Ramadan is a specific period in the Islamic lunar calendar during which Muslims around the world fast for a month between the rising (fajr/suhoor) and setting (maghrib/iftar) of the sun. When fasting, you do not eat, drink (including water), smoke or have sex.
This year, Ramadan started on March 23 and ends on April 21. Here’s what you can do to support staff who are fasting during this period. .
Why do we fast during Ramadan?
The month of fasting is one of the five pillars of Islam and a period of purification, reflection and togetherness. It’s a month of greater focus on tolerance, generosity and charity.
We learn discipline during Ramadan, test our endurance and increase our respect and empathy. It’s an important time during which Muslims reflect.
Also the case for Ömer*, a developer at a tech company, who has participated in Ramadan since the age of 11. He says: “For me, Ramadan is the time of the year when I work on my patience and self-control, be grateful and show compassion for those less fortunate.”
For many people, this year’s Ramadan also involves reflecting on the recent earthquakes in Turkey and Syria.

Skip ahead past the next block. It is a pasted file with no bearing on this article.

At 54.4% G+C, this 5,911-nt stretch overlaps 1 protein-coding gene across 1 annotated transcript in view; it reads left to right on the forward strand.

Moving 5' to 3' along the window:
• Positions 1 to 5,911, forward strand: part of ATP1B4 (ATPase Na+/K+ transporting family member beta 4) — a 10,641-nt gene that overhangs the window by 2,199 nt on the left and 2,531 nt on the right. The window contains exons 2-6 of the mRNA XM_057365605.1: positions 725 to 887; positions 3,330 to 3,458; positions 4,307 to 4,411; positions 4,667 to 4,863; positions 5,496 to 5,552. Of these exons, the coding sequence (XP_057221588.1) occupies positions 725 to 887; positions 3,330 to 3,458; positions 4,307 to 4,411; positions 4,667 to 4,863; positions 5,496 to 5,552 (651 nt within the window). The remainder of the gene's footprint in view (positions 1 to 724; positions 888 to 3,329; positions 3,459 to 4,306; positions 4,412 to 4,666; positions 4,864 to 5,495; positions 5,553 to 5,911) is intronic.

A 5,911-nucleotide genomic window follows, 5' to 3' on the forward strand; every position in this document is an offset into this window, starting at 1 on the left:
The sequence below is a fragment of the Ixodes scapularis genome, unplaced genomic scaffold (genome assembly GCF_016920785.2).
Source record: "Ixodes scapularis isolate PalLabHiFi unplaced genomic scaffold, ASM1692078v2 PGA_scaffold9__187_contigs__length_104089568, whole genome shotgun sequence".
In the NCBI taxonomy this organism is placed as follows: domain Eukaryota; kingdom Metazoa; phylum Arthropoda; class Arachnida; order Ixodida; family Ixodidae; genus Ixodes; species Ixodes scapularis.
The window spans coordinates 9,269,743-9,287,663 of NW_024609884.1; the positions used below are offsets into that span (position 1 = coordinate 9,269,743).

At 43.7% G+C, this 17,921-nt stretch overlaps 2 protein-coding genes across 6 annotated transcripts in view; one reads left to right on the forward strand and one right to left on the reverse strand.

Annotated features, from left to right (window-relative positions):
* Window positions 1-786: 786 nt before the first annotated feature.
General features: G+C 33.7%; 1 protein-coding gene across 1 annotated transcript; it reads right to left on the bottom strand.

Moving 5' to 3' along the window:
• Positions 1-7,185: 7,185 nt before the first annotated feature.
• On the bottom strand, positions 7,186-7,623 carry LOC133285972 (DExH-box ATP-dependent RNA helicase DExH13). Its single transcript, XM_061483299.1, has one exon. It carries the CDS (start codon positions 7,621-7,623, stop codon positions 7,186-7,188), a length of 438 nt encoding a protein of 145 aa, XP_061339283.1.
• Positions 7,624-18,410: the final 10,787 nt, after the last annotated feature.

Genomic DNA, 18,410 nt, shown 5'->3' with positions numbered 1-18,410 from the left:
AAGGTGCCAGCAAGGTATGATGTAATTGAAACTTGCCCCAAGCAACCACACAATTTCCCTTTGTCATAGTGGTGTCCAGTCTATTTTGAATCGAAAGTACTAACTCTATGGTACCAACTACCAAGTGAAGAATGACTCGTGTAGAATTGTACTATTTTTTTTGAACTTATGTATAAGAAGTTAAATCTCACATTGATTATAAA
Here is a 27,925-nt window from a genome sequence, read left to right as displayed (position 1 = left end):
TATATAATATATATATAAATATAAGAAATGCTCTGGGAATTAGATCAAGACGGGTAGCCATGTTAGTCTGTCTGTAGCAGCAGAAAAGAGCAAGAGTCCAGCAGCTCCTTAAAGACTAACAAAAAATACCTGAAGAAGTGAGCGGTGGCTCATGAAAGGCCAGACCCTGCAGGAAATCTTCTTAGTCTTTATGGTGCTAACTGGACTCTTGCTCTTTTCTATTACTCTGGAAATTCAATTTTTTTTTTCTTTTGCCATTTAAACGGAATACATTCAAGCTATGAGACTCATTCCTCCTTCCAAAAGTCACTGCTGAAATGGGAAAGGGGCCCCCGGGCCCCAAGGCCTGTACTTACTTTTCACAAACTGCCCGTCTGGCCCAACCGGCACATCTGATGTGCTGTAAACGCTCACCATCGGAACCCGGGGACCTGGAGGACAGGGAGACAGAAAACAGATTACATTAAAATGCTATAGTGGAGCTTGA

More importantly, children, the elderly, pregnant people, people who are travelling and people taking medication for physical or mental reasons do not have to fast.
Ramadan and mental well-being
Ramadan is a period of repentance and gratitude. We take a step back to reflect on our actions and rest. This has a positive effect on mental well-being, Ömer adds :
“Fasting by choice always helps me reduce stress and gloom. The special rituals of Ramadan help me feel better physically, mentally and emotionally.”
At the same time, Ramadan can also bring challenges. For instance, fasting can cause you to have less energy, be less productive and even experience mood swings. So it helps to establish your own rituals and routines that support you when fasting.
Ömer: “During the fasting month, I keep exercising but do shorter workouts at a lower intensity. This way, I can still maintain my fitness level. I eat lots of fruit and vegetables and make sure I’m hydrated enough. I also go for a walk for 15 minutes every day before iftar, the fast-breaking evening meal.”
It also helps Ömer to be aware of how his body uses energy and how external things can cause distractions. Sleeping well, having a good overview of his schedule and drinking and eating well all help him here.